But, I can hear some of you from the cheap seats in the back: is democracy...err...football not all about respecting the rules, fair play, well-defined procedure? Well, it was certainly not for the HDZ. It followed the rule of the stronger. But, what is democracy...err...football, for the SDP? The SDP entered the match by pronouncing new rules: fair play, democracy and rule of law. No one expected that anymore from the HDZ. But was the audience naive to expect it from the SDP? Was it stupid to offer this team its support?
And is there an arbiter on the playing field? There should be, as in every football match. It will now be very interesting to see what the reaction of President Mesić will be. His position is unquestionably an extremely delicate one. Any observer of the events of the last couple of weeks who paid attention to some seemingly unimportant details could draw very interesting conclusions about the future of the Croatian political scene.
President Mesić is, namely, a solo player. He has no significant support from any relevant political group in the country, from no party (including his own, the Croatian People's Party, HNS, which is not very strong anyway - it holds only two seats in Parliament). He received the support of the voters, but they will have a say again only in another four years. In the meantime, he is on his own. Constitutional changes are being prepared, and it was very interesting to notice that President Mesić and the government appointed two separate groups to work on formulating these changes. Mesić's consists of five reputable legal experts, the government's (which was announced very discreetly in the media) of six members from each party of the ruling coalition. Why are there two commissions? Why did the government not ask legal experts but, instead, appointed members only according to party affiliation?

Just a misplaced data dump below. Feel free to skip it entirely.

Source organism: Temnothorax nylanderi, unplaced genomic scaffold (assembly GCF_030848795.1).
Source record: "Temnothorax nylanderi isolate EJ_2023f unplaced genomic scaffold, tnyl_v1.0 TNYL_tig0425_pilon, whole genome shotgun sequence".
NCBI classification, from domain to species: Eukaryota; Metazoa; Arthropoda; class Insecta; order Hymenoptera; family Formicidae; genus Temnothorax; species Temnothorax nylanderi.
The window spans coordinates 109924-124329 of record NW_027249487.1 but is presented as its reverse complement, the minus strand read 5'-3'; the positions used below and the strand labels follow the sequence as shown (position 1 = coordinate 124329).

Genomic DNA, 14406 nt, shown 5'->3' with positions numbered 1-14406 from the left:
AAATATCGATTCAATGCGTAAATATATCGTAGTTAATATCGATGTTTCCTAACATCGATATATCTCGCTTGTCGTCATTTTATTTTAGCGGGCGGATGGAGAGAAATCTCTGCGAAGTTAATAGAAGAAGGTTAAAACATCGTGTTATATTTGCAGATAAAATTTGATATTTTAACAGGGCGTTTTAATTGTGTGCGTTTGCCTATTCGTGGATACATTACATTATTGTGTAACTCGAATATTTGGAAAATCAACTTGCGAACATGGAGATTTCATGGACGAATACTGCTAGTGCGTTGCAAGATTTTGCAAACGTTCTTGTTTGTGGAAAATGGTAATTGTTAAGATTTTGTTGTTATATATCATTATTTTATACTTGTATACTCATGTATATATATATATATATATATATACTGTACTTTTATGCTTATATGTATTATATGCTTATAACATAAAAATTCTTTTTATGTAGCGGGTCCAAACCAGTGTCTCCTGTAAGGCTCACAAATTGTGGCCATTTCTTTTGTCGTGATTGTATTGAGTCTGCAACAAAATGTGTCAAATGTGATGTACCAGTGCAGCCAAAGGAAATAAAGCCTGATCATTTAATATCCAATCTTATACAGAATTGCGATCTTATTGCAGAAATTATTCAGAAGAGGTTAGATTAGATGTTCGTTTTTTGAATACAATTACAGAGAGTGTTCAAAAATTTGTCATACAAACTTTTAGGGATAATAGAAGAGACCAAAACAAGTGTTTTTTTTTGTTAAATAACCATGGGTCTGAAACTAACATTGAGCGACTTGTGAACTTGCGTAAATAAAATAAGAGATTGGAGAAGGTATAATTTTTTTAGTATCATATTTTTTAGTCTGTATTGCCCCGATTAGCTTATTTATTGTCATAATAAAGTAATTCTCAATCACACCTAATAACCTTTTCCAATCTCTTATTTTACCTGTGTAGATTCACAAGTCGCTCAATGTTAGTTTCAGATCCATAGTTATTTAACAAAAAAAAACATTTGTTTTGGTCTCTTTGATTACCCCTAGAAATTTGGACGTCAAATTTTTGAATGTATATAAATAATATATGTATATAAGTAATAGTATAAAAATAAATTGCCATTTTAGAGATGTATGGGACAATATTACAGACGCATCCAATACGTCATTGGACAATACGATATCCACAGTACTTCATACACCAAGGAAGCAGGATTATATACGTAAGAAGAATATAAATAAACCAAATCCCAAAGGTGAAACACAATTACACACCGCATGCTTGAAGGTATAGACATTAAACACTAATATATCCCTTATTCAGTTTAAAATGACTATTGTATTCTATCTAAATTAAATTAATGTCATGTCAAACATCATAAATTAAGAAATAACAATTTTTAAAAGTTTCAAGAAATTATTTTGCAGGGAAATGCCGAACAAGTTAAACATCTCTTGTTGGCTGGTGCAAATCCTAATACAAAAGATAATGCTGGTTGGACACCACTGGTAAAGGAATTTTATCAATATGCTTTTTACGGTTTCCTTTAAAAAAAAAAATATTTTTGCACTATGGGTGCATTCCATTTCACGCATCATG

Of course, there are several reasons for this. First, it is not the first such case of party affiliation taking precedence over legal expertise: the same method was used to appoint new members of the Constitutional Court only two months prior to the elections. At that time, the HDZ proposed three and the former opposition parties two new judges, who then left their parties on the day of becoming "non-partisan" members of the Court.
Second, the government seems to be prone to establishing extra-institutional bodies: the best example of this is the so-called co-ordinating body of six coalition parties.
Third, it is more convenient to have two different commissions and to separate the political debate on this issue from the expert-legal debate than to merge both in what would have certainly been a better solution: doing all of the work in parliamentary committees or in a special committee appointed by the Parliament. Whereas this way the debate stays outside of the Parliament and is thus more controllable.
Fourth, and possibly most important, it is expected that legal experts and the government's commission have quite different views on constitutional changes. Whereas the legal experts would probably advocate a relatively moderate approach (not stripping the President of absolutely all powers, for example), it is very likely that the government's commission will decide that President should be virtually fully disempowered. It is, not surprisingly, not able to realise that the Constitution is not a tool for achieving political goals (in the same way that electoral laws had been all these years) and that the same Constitution should be there even when Mesić is no longer President.
Mesić, of course, would support the experts' view. Not only on principle, but, obviously, because he would not like to be only a political puppet.
This is why his position now is so delicate. If he stands against the government and argues on the basis of democratic principles, he makes a very strong enemy, which will, eventually, be able to decide his future (although the ruling coalition does not have the necessary two-thirds majority in Parliament to introduce the new Constitution by itself, it is almost certain that it would get the support of the HDZ, because Mesić is the HDZ's most hated figure). On the other hand, if Mesić remains fully silent, he risks losing some of his credibility. So far, he has been quite tactful. For example, he even refused to give a clear response to a journalist's question asking whether the Square of Victims of Fascism should again get this name (which was changed by the HDZ in 1990), although he was one of those physically injured by right-wing nationalists at the rally last year in support of the return of the old name to the square.